//
you're reading...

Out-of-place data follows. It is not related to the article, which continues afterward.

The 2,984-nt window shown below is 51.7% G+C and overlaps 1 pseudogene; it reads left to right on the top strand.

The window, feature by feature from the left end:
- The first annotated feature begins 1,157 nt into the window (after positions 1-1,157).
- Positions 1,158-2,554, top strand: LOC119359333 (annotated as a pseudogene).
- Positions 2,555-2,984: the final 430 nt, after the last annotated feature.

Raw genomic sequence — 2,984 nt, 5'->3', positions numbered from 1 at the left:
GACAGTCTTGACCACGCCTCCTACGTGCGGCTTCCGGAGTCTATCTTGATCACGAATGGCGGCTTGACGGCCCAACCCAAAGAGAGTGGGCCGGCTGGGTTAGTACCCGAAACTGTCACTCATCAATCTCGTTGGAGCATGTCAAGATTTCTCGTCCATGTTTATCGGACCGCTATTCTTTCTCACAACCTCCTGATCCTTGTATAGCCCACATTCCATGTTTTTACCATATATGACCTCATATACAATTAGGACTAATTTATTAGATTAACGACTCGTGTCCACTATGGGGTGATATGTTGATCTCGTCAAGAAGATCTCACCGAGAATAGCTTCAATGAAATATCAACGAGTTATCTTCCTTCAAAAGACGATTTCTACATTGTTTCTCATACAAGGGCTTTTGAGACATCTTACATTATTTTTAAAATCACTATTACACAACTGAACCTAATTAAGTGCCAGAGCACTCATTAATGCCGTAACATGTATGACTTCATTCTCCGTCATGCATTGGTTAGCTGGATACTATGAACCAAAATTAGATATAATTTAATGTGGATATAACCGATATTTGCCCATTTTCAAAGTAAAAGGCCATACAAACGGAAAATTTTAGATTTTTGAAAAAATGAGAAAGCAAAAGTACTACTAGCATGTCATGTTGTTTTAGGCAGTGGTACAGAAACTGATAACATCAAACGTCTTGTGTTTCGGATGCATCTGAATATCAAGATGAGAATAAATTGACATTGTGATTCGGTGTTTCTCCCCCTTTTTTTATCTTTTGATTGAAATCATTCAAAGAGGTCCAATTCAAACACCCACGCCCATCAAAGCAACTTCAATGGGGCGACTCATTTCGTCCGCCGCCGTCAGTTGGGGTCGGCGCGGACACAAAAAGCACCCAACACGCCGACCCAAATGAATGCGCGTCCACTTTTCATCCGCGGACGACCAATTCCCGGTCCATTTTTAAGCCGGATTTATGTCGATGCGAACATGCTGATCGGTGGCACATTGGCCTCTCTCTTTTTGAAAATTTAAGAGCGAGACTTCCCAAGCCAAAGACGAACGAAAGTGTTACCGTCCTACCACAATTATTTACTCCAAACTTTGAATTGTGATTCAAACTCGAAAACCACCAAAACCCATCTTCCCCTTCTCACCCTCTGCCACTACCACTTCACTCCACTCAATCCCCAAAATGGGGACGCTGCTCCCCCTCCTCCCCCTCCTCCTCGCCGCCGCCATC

legal issues